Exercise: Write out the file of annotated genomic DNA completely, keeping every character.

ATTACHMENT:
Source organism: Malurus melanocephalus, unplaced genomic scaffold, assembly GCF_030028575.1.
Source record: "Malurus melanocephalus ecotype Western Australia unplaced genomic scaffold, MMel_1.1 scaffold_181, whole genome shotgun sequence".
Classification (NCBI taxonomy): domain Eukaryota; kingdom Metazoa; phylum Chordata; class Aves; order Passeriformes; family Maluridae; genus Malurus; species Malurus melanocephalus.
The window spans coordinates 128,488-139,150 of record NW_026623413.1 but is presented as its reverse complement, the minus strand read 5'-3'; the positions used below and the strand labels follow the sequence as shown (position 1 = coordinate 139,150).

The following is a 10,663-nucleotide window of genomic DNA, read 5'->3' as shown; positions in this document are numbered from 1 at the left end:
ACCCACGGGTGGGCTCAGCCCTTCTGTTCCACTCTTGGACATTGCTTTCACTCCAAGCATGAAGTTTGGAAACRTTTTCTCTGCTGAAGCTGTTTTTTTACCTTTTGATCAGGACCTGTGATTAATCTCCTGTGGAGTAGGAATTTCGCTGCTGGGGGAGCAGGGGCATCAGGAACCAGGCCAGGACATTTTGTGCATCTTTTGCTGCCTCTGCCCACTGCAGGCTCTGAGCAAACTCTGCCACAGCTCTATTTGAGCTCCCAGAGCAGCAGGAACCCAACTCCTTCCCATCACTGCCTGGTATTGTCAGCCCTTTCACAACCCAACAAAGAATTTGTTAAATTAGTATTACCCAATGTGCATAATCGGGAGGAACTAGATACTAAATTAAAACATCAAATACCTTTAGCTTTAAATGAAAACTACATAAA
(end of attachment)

Source organism: Malurus melanocephalus, unplaced genomic scaffold, assembly GCF_030028575.1.
Source record: "Malurus melanocephalus ecotype Western Australia unplaced genomic scaffold, MMel_1.1 scaffold_181, whole genome shotgun sequence".
Classification (NCBI taxonomy): domain Eukaryota; kingdom Metazoa; phylum Chordata; class Aves; order Passeriformes; family Maluridae; genus Malurus; species Malurus melanocephalus.
The window spans coordinates 128,488-139,150 of record NW_026623413.1 but is presented as its reverse complement, the minus strand read 5'-3'; the positions used below and the strand labels follow the sequence as shown (position 1 = coordinate 139,150).

The following is a 10,663-nucleotide window of genomic DNA, read 5'->3' as shown; positions in this document are numbered from 1 at the left end:
ACCCACGGGTGGGCTCAGCCCTTCTGTTCCACTCTTGGACATTGCTTTCACTCCAAGCATGAAGTTTGGAAACRTTTTCTCTGCTGAAGCTGTTTTTTTACCTTTTGATCAGGACCTGTGATTAATCTCCTGTGGAGTAGGAATTTCGCTGCTGGGGGAGCAGGGGCATCAGGAACCAGGCCAGGACATTTTGTGCATCTTTTGCTGCCTCTGCCCACTGCAGGCTCTGAGCAAACTCTGCCACAGCTCTATTTGAGCTCCCAGAGCAGCAGGAACCCAACTCCTTCCCATCACTGCCTGGTATTGTCAGCCCTTTCACAACCCAACAAAGAATTTGTTAAATTAGTATTACCCAATGTGCATAATCGGGAGGAACTAGATACTAAATTAAAACATCAAATACCTTTAGCTTTAAATGAAAACTACATAAA